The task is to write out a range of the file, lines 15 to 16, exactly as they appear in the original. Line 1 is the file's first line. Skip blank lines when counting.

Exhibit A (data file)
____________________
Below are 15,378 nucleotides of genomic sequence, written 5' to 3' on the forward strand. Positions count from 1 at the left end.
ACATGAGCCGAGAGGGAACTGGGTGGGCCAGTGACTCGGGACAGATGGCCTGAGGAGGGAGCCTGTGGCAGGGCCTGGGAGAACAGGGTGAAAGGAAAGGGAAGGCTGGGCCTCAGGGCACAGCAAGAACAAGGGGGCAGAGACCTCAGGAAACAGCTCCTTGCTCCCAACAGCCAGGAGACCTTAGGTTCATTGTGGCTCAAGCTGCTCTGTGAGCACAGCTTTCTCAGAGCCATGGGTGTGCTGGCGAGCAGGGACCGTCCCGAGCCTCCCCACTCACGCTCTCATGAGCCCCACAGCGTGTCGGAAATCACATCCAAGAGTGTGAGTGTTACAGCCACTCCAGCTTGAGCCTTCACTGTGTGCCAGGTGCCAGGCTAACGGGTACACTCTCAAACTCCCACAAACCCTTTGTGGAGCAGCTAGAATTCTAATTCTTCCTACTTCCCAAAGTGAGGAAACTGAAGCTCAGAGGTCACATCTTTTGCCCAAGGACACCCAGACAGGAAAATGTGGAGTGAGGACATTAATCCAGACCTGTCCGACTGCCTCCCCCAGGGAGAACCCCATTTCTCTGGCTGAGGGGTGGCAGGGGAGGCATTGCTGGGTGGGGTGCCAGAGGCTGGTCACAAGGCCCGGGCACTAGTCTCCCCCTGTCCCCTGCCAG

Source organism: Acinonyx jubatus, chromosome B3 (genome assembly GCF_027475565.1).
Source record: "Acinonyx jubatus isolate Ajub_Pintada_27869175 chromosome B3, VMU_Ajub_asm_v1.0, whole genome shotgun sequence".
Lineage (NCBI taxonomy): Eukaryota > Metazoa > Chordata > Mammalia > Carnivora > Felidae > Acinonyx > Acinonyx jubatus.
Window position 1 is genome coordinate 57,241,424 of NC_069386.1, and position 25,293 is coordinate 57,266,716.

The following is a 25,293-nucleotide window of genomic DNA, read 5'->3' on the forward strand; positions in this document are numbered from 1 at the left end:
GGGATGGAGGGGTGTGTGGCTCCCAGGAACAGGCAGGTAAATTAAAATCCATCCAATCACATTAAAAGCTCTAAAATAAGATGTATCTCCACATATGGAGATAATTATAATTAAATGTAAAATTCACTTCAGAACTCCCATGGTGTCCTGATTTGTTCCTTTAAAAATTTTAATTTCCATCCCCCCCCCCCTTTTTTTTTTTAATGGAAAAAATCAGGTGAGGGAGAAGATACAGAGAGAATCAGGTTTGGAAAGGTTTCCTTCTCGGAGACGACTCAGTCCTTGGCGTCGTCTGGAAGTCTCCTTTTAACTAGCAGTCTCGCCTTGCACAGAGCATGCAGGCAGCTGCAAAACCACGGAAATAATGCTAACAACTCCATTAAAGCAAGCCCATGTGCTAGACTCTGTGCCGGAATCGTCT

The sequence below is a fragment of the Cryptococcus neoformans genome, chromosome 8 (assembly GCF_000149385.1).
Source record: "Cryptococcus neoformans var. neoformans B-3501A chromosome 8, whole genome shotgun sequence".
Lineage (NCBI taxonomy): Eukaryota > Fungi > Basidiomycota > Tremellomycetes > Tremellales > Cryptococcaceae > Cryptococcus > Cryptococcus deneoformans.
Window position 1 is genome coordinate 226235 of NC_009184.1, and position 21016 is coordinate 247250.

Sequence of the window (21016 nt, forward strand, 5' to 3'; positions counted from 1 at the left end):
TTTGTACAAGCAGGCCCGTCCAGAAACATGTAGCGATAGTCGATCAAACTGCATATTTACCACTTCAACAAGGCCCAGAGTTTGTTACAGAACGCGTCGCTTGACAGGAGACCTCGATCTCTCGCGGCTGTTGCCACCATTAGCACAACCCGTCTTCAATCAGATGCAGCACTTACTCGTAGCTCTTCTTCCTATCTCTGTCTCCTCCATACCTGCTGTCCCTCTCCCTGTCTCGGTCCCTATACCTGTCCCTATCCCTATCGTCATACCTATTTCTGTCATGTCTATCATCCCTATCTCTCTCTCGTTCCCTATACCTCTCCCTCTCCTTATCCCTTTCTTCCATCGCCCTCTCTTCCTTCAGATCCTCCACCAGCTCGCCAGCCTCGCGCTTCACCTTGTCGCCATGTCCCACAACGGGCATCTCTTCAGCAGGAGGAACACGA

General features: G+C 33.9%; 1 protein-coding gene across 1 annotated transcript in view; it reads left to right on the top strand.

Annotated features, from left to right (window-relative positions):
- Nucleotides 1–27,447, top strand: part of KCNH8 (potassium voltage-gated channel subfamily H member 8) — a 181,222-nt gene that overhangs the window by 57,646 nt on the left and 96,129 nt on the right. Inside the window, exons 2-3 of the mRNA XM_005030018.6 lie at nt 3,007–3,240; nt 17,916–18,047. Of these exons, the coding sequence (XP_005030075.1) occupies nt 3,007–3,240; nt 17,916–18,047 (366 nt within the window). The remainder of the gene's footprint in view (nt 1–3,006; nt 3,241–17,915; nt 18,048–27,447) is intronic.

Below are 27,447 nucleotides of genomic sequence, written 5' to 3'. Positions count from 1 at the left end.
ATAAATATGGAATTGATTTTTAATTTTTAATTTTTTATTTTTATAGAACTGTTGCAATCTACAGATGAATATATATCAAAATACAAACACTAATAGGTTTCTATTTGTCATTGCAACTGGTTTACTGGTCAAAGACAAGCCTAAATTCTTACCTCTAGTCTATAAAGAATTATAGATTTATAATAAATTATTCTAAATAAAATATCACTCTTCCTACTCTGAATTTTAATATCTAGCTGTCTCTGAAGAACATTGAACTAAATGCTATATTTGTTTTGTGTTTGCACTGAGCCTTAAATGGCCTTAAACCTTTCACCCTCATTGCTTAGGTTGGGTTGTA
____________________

General features: G+C 33.9%; 1 protein-coding gene across 1 annotated transcript in view; it reads left to right on the top strand.

Annotated features, from left to right (window-relative positions):